Sunday, March 16, 2014

Left, Right, Bush-lite, Red

I've been way overdue for a political quip.  The winter has been long and during winter months I tend to focus on hard covered books, leaving the paperbacks for summer outdoor reading.  In my case, most of the hard covered that I've hoarded during the warm months tend to be non-fiction, some history and some political.  Amongst the collection are finds that struck me as “a little different,” including David Horowitz’ “Unholy Alliance: Radical Islam and the American Left” and Bill Ayers, “Fugitive Days”.  (I suspect they may not appreciate sharing the same bookshelf).  And of course, political reading wouldn't be complete without some sort of political circus bantering in the background and my background was replete with the saber rattling of Bush-lite Obama and my favorite Red, Putin.  Instead of cracking jokes about the antics of leadership, this quip is going to focus on some of my political perceptions – some from the reading and some more general.

1.  Political dogmas are not linear.  Often in political speak, references are made to the left or to the right and associations applied to them.  Politics cannot be quantified on a line.  There are many issues which I find myself squarely conservative; in general, I think less government is better government.  I also hold some values that would make traditional conservatives squirm such as pro-abortion (yes, and don't call it “a woman’s right to choose” as this candy coats an issue that is much more complex than simply one person’s right to choose).  Similarly, unlike Horowitz’ Unholy Alliance, all individuals opposing war are not leftists and contrary to Ayers choices, most individuals who oppose war do not bomb their government.

2.  Political dogmas are never pure.  One of the interesting points that Horowitz made in regards to socialism is that it is some sort of vision of utopia that is not based in reality and has never been successful in the history of mankind.  Touché – although, it may be said that in the age of governments, there has never truly been a pure democracy either.  While we pride ourselves in labeling our country a democracy, I ask, “Is it really?”  True democracy would suggest that everyone has an equal voice.  Clearly that is not the case and the last I checked the huge state of California is represented by 2 senators and the small state of Wyoming is also represented by 2 senators.  We applaud democracy when the US troops are holding the guns in Iraq and holding an election, but discount the validity of democracy when Russian troops hold guns in Crimea during an election.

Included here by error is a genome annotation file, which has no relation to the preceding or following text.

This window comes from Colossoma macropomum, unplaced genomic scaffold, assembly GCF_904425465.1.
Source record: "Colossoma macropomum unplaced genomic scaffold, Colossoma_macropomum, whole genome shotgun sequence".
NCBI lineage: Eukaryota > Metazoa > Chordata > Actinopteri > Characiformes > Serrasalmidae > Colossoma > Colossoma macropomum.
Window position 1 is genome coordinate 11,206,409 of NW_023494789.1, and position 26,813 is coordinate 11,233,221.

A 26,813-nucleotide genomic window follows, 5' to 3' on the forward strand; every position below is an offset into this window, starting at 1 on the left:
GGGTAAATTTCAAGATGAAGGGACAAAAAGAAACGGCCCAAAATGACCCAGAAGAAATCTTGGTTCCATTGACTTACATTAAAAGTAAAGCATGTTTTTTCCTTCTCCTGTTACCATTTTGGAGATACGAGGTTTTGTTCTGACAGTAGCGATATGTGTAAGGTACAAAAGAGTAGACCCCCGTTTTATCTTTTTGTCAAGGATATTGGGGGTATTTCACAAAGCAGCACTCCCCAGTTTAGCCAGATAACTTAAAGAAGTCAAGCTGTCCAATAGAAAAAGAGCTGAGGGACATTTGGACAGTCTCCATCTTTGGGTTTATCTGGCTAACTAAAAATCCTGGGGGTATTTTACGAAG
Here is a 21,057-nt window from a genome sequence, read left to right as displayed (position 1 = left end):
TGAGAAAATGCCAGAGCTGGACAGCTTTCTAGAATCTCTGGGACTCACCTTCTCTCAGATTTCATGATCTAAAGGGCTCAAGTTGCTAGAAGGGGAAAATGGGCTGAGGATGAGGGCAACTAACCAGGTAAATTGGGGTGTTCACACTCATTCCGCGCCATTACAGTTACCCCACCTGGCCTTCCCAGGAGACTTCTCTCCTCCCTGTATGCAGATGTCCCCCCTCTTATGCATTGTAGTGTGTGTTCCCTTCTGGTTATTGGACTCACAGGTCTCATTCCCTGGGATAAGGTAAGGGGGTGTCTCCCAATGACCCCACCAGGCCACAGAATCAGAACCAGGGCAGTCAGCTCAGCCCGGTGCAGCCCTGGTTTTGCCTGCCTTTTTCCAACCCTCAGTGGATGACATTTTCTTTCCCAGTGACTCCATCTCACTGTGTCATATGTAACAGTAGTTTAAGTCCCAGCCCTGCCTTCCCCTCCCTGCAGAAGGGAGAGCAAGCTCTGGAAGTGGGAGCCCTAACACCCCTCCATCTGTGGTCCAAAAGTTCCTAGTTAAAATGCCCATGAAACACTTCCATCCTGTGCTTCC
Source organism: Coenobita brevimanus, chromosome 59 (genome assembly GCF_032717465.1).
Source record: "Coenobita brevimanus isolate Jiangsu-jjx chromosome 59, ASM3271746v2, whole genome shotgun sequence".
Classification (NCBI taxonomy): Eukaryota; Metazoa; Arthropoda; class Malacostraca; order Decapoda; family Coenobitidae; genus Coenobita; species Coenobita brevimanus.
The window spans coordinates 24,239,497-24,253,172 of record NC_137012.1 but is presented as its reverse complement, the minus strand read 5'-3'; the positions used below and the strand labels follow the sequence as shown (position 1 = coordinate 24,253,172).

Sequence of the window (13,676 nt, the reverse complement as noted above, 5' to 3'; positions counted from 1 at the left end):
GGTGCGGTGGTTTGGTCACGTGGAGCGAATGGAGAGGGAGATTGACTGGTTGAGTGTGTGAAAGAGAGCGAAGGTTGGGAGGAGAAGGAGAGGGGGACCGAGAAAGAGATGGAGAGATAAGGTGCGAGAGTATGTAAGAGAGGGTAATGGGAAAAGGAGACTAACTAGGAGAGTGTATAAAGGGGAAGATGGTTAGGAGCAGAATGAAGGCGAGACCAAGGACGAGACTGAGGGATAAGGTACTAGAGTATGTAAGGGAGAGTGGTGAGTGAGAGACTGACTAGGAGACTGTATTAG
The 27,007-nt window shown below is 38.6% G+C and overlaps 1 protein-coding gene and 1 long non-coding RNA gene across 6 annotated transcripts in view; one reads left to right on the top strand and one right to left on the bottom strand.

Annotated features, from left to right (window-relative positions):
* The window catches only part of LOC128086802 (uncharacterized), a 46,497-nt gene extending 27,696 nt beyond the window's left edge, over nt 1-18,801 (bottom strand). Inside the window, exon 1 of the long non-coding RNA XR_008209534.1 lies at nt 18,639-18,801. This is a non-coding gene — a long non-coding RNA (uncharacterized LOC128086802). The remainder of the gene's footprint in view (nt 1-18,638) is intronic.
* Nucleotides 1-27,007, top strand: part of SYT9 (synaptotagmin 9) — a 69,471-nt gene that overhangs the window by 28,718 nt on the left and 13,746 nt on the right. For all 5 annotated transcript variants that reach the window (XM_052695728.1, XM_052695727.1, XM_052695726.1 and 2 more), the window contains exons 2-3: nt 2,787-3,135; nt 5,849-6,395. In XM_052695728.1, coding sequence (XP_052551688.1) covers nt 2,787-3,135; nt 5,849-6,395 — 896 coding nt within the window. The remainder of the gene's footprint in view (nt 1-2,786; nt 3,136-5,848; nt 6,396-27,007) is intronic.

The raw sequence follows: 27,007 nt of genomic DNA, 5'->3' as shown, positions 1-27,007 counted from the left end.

3.  Labeling is for the pseudo-intellectuals.  Labeling communist, socialist, democratic, capitalist… often does more to confuse than to explain.

4.  The moderate majority is the most silent.  In our social media world this should be a no-brainer.  What garners our attention is that which is different, deviant, absurd, bizarre – we don't want to be bored to death and the media is there to serve.  And so it is the same with politics, the apathetic majority don't make for exciting news.

5.  Governments are temporary and fragile.  Leaders know this and there is a reason why there was so much attention in the US during the “turbulent 60s” to folks such a Mohammed Ali and John Lennon.  Charismatic leaders and ideas have the potential to catch fire; nations come and go quickly.

6.  Life is politics.  While it is easy to get wrapped around the axle creating political complexities, the building blocks are easy to understand.  Maslow's hierarchy of needs points us to a simple truth that beyond capitalism or communism, most of us are simply trying to live another day on the planet.

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